Being stereotypically English, I dislike hyperbole.
I bristle when I am told something is awesome. I have a deep suspicion of razzmatazz.
Despite this I can say without hesitation last week’s #WWQual conference was the best research event I have ever been to. I have never got more value from a conference.
It was collegiate. The atmosphere was encouraging, open. There was no competition or one-upmanship. As joint chair Peter Totman said: “a rising tide lifts all boats”. The focus was on training and learning, community and fun.
It was highbrow. Practitioners shared analysis frameworks and techniques in a shared quest to understand people more fully.
It was inspiring. New possibilities fizz and bang in my head. I have several new methodologies prepared and ready to go. We had two packed days but the content was never repetitive. Reflecting on all the presentations & discussion is going to keep me busy for weeks (posts to follow).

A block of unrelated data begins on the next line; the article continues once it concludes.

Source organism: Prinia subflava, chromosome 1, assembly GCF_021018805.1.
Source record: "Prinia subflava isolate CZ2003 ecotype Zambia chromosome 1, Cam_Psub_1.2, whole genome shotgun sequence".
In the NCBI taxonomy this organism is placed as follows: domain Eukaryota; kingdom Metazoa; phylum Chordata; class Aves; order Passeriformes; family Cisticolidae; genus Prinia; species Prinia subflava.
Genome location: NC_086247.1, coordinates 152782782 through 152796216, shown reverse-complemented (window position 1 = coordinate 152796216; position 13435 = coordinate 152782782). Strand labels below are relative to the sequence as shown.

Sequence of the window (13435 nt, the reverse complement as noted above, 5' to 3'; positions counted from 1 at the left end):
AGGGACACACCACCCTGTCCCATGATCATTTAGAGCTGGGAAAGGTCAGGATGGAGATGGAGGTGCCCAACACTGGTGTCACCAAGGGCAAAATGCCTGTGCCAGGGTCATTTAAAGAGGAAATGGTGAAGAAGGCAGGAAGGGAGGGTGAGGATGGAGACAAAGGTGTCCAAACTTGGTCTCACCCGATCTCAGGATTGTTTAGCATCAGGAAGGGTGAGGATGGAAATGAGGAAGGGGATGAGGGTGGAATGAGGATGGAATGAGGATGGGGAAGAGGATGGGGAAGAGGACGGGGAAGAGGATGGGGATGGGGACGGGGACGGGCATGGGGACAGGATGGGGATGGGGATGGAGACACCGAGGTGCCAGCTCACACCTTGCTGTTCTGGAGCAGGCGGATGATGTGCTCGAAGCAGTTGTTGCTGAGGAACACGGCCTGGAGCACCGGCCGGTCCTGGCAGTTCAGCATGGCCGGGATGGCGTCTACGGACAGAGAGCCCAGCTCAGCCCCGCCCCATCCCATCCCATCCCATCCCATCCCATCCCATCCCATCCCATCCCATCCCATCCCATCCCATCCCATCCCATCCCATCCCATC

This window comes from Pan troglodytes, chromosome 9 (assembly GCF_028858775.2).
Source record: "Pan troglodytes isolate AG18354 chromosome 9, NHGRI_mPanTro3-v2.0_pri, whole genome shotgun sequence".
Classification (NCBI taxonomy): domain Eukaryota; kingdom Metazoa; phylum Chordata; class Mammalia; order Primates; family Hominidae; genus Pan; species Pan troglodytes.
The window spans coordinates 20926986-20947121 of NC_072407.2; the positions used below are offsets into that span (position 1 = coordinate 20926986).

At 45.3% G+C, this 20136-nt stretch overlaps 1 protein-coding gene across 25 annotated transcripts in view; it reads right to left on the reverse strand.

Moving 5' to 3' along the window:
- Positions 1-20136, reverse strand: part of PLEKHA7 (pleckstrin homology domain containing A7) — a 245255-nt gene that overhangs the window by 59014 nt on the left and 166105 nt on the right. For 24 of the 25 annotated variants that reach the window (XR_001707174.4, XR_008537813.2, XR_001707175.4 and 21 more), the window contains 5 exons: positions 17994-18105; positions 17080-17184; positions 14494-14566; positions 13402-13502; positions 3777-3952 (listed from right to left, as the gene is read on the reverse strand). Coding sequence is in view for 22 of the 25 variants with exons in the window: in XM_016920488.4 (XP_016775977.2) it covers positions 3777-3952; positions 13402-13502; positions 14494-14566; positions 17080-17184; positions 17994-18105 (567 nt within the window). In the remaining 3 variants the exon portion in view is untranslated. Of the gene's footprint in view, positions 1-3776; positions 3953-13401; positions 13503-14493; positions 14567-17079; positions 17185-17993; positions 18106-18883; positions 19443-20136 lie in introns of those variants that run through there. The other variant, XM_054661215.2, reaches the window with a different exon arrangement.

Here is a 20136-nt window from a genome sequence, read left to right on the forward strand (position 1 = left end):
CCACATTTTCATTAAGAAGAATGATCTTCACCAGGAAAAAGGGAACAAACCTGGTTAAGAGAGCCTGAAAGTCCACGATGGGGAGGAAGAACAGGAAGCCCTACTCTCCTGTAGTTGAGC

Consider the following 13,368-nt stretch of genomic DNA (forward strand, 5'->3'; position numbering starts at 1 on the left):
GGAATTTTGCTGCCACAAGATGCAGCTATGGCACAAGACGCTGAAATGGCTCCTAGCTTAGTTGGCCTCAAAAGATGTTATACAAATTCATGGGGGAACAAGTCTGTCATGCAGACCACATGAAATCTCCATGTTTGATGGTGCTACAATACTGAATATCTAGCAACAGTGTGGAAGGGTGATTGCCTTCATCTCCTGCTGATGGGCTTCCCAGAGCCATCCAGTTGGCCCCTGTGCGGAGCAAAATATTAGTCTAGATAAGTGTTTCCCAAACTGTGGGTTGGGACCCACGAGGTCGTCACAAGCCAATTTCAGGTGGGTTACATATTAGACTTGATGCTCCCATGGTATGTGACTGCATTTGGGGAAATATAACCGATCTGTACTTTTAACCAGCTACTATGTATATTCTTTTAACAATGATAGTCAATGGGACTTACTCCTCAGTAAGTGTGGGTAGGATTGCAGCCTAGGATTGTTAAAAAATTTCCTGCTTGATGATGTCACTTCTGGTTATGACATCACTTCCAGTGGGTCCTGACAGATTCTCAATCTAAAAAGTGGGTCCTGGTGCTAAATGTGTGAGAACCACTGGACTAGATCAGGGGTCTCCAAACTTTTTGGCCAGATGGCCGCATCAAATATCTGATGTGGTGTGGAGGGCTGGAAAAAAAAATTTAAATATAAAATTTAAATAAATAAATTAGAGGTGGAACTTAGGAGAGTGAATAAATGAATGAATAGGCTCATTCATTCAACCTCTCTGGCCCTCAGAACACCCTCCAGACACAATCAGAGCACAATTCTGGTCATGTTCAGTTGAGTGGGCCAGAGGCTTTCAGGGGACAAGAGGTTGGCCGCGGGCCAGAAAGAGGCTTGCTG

It was paradoxical. Attendees were similar (quallie birds of a feather flocking together) and different (they came from 20+ nations and ranged from respected veterans to newbies).
It was more than the sum of its parts. Human understanding doesn’t come easy. It is fragile, ephemeral & dynamic. There is no ‘theory of everything’ which explains human behaviour: you have to give part of yourself to each project. It’s hard to convey, but the sessions built an emergent sense of wonder at what it means to spend your working life studying people and the catharsis of getting it right.
Conversations lingered long after the closing remarks: these were new perspectives, interesting people. Hearing what others had to say, I know it’s wasn’t just me who felt – to paraphrase Lydia Fuller – like they’d found their tribe.